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-   -   fireproof concrete/patching material for woodstoves? (http://www.diychatroom.com/f17/fireproof-concrete-patching-material-woodstoves-26514/)

DangerMouse 09-09-2008 09:31 AM

fireproof concrete/patching material for woodstoves?
 
ok, here's one for you fireplace/woodstove guys. i have a real old woodstove that has the inner fireproof cement liner deteriorating. is there a mixable powder product i can use to refill the gaps?

tnkx!

DM

TazinCR 09-09-2008 10:11 AM

Yes there is and Lowes use to carry it. I believe it is called firecrete. But I am not sure.
http://www.selleys.com.au/Selleys-Fi...t/default.aspx

47_47 09-09-2008 11:39 AM

Furnace cement, most well equiped hardware stores will have it.

dac122 09-10-2008 08:49 AM

Years ago I had a Jotul Model Number 1 with a cement liner that had broken off near the door. It was a 3" by 8" piece. I used furnace cement to re-glue. It worked well and never came lose, but I did not use the stove extensively so cannot be sure how well it held up. I sold the stove 2 years ago.

I am not sure you can use the cement to seal cracks. Unless you are sure you have the right product, it might be worth a trip to a wood stove outlet store. You will pay more, but can be sure you'll get the right product.

Wood stoves are great, but not worth burning down your house. I'll never forget Christmas Day '05 watching helplessly as the first spreads across my neighbors roof. Cause, yep - a wood stove. Waiting for our awesome volunteer fire department to arrive was the longest 10 minutes.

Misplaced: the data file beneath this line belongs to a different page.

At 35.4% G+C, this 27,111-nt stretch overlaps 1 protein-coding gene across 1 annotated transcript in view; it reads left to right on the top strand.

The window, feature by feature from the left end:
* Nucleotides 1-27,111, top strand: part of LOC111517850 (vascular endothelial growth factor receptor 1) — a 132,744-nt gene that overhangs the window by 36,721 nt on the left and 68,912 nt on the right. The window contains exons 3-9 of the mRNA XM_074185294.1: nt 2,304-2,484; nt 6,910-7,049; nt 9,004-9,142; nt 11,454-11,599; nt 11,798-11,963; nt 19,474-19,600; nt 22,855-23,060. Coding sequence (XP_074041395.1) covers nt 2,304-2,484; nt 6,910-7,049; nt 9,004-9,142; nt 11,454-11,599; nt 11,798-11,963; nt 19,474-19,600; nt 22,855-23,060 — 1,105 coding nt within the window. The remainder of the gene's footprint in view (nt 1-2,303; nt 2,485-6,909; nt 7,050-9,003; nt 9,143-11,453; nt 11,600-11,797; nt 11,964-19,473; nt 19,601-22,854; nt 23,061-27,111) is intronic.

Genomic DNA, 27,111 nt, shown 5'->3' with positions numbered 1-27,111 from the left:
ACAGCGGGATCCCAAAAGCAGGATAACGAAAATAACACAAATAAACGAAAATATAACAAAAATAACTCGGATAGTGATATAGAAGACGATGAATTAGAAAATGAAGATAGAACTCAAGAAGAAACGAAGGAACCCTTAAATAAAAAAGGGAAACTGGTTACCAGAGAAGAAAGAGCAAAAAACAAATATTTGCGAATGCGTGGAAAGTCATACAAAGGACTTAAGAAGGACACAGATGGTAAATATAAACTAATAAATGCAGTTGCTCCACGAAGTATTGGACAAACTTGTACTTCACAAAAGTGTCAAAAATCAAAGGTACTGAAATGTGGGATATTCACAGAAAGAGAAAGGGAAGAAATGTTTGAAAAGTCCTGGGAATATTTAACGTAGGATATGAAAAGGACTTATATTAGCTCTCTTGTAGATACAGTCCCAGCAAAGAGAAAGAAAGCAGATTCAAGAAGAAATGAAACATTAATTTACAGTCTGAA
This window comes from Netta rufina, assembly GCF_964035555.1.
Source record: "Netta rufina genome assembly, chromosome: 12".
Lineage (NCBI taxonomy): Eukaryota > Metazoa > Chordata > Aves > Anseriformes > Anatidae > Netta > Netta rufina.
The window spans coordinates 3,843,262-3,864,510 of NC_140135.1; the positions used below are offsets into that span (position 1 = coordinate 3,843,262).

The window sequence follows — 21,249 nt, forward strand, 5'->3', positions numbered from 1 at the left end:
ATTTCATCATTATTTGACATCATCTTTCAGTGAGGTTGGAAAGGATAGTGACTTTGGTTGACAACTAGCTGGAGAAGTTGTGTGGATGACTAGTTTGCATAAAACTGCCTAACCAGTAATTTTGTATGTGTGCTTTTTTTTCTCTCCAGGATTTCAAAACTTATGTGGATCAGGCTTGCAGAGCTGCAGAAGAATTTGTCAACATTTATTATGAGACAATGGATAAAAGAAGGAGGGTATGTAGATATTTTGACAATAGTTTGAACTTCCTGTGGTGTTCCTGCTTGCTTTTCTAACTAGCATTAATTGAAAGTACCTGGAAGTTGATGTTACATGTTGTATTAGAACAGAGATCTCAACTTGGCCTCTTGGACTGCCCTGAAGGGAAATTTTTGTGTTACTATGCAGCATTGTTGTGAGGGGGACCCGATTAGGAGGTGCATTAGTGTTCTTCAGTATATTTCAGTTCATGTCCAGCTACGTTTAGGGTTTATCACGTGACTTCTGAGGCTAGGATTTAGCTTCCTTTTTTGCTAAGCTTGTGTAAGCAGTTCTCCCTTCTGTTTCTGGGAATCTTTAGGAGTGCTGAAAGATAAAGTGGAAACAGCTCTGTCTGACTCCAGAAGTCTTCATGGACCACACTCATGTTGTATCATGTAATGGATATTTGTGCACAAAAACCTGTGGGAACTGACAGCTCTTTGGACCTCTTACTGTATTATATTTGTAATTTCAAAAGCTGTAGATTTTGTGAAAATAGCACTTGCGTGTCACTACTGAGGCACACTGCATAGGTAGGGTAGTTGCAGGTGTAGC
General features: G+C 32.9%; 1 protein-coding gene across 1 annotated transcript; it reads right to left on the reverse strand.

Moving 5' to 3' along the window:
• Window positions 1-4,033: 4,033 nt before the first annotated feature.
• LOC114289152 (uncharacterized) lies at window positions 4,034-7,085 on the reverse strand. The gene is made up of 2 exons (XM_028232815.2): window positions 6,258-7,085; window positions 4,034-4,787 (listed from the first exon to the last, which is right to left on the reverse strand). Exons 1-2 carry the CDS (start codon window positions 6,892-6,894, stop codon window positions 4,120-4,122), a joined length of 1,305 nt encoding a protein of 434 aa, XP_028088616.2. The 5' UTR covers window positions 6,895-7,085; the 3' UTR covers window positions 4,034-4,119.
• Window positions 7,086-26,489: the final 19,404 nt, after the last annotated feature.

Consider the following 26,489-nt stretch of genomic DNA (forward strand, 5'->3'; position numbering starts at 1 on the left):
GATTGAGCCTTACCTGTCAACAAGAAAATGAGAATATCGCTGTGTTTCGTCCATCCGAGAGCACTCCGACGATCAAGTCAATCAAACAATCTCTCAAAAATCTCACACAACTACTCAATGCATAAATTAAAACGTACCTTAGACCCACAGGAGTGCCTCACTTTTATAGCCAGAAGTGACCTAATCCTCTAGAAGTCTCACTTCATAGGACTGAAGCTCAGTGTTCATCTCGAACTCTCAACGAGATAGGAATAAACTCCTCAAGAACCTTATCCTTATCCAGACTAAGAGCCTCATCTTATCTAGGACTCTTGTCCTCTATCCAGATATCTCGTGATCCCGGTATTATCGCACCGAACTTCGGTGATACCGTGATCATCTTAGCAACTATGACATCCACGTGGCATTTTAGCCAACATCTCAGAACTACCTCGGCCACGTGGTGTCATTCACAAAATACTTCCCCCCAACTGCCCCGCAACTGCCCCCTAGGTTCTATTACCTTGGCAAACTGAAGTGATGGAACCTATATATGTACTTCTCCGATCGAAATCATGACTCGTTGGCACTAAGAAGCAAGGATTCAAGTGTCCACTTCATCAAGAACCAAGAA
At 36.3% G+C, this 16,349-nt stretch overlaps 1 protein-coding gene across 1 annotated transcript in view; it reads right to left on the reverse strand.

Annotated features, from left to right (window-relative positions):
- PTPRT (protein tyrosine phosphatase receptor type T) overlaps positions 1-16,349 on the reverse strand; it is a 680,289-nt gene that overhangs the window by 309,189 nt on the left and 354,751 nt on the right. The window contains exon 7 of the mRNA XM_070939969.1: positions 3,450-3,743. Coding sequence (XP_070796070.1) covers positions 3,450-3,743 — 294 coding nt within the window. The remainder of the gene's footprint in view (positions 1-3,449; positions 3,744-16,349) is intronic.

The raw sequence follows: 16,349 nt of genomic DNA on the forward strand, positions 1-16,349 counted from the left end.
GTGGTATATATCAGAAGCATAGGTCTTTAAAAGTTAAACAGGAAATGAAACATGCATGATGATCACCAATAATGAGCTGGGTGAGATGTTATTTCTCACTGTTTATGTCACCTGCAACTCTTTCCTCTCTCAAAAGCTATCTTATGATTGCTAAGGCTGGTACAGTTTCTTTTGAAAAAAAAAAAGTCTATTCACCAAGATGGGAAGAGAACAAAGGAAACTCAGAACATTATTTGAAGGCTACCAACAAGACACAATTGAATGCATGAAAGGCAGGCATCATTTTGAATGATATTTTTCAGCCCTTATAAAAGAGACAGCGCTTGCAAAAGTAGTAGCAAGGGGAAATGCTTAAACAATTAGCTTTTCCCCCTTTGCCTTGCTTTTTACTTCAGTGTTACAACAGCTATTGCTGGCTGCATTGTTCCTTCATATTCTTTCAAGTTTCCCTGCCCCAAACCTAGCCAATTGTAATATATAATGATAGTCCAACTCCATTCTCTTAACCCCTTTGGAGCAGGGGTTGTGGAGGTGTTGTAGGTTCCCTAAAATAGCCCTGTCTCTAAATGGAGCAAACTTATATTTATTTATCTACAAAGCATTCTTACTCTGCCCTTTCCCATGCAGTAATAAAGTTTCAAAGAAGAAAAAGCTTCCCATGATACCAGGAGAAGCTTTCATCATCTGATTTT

DangerMouse 09-10-2008 09:02 AM

you are right there dac, i ended up buying a 1/2 gallon tub of 'refractory cement' for repairing firebrick. this is what i believe i needed, the furnace cement says for brick to metal or metal to metal, so i wasn't sure if it would do what i needed. just a follow up so you guys know what i ended up with. though this stuff says i need to apply no more than 1/8" at a time, we don't NEED the woodstove yet, so i can layer it till flat. cool! thanks for your responses and helping steer me in the right direction.

DM

rtoni 09-10-2008 03:01 PM

Quote:

Originally Posted by dac122 (Post 156807)
I'll never forget Christmas Day '05 watching helplessly as the first spreads across my neighbors roof. Cause, yep - a wood stove. Waiting for our awesome volunteer fire department to arrive was the longest 10 minutes.

i almost hate to ask (about such a tragedy) but do you know the specific cause - chimney fire - creosote? or from burning a bunch of Christmas wrap / packaging? old / outdated / substandard flue components? over-fired stove box?

not trying to dredge up bad memories, but I too love the wood stove, and if there's a specific thing here to drill into our heads about this, it could save another family from the same fate...

dac122 09-10-2008 03:13 PM

The report I got from another neighbor was a pin hole in the double wall lined pipe where it passed through the roof. Obviously not related to this situation, but just wanted to impart how careful one should be with repairs. We always think wood stove fires happen to the other guy.

I might suggest to the OP to check your work after firing the stove the first time.

rtoni 09-10-2008 03:49 PM

Quote:

Originally Posted by dac122 (Post 156935)
...just wanted to impart how careful one should be with repairs. We always think wood stove fires happen to the other guy.

amen on that one

a pin hole in the pipe - wow - thanks for the add'l info...

DangerMouse 09-10-2008 03:52 PM

no problems here as the work is inside the woodstove. just cracks and wear and tear on the liner is all. first coating all done and it seems to be fine. no work on the chimney/flue except the cleaning yesterday. =o)

DM

SD515 09-12-2008 09:44 PM

Quote:

Originally Posted by MdangermouseM (Post 156942)
no problems here as the work is inside the woodstove. just cracks and wear and tear on the liner is all. first coating all done and it seems to be fine. no work on the chimney/flue except the cleaning yesterday. =o)

DM

Such a fun job, isn't it :jester:


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